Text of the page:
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Sacroplasty for Tumor-Associated Sacral Insufficiency Fractures 2014

Category Interventional Nelson Moussazadeh
Patrick Boland
Ilya Laufer
Mark Bilsky
Eric Lis, MD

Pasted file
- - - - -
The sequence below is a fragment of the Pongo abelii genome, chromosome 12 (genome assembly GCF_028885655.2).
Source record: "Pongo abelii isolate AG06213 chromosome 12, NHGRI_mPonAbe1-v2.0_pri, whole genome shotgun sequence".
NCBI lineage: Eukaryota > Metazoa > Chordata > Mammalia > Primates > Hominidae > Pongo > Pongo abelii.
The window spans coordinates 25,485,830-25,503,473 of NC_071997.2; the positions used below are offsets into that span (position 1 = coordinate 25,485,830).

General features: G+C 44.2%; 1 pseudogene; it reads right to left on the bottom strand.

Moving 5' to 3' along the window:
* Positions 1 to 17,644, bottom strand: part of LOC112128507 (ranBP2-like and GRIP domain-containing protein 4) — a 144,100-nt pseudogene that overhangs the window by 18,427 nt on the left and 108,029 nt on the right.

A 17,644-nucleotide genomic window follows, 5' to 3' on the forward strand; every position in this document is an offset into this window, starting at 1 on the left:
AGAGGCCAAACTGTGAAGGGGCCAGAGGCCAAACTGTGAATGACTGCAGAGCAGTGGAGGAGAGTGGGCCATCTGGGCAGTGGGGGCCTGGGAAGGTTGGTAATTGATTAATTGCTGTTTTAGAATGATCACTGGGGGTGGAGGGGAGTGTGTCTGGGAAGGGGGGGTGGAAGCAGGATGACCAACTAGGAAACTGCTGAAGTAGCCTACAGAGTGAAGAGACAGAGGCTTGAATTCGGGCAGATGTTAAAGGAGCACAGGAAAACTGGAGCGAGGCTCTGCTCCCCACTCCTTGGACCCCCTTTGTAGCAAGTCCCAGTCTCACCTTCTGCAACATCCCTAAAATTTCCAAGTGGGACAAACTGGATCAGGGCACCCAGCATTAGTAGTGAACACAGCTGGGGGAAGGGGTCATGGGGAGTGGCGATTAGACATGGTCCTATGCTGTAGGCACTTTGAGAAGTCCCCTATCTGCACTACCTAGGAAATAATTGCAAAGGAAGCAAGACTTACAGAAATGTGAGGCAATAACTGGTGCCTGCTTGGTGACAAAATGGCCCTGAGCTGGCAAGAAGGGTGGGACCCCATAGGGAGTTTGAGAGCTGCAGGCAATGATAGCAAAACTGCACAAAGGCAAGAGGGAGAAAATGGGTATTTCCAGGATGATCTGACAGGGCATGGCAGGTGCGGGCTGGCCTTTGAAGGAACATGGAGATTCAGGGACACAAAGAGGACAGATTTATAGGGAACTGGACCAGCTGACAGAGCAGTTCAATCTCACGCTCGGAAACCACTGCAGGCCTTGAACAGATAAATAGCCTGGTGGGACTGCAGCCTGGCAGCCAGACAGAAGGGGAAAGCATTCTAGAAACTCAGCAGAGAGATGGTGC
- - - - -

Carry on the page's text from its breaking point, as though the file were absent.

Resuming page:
Purpose Tumor-associated sacral insufficiency fractures (SIF) present a significant clinical challenge. As survivability increases for many malignancies, sacral fractures associated with metastases, sacral or extended pelvic radiation, and paraneoplastic osteoporosis are increasingly common and yet remain difficult to treat in the setting of the unacceptable morbidity of open sacral surgery. While sacroplasty has been well-described in the degenerative literature and for osteolytic metastases, we herein describe our prospective experience with sacroplasty for tumor-associated, including the largest series to date of radiation-induced SIF. Materials & Methods Twenty-five patients aged 32-84 with intractable sacral or referable radicular pain and imaging evidence of SIF were included. Six suffered from baseline urinary/fecal incontinence. Thirty-one percutaneous sacral cement augmentation procedures were performed with a median 5.8cc of PMMA or Cortoss under fluoroscopic guidance and with concurrent biopsy acquisition. Fourteen patients had undergone previous sacral radiation and were found to have no viable tumor; 4 patients had active lytic lesions; 3 patients had undergone pelvic radiation without biopsy evidence of local disease, and 2 patients had other potential oncologic-related etiologies for osteoporosis (steroid dependence and oophorectomy). Patients were monitored for postoperative pain reduction, procedural including neurologic morbidity, and functional outcomes. Results Twenty of 25 patients (80%) had reduction in their visual analog pain score (VAS) at a median follow-up of 6.5 months; no patients worsened. Mean VAS declined from 8.8 to 4.7 postprocedurally (p Conclusion Sacroplasty is a safe and effective option for the palliation of radiation-induced and sacral insufficiency fractures in the oncologic population. References _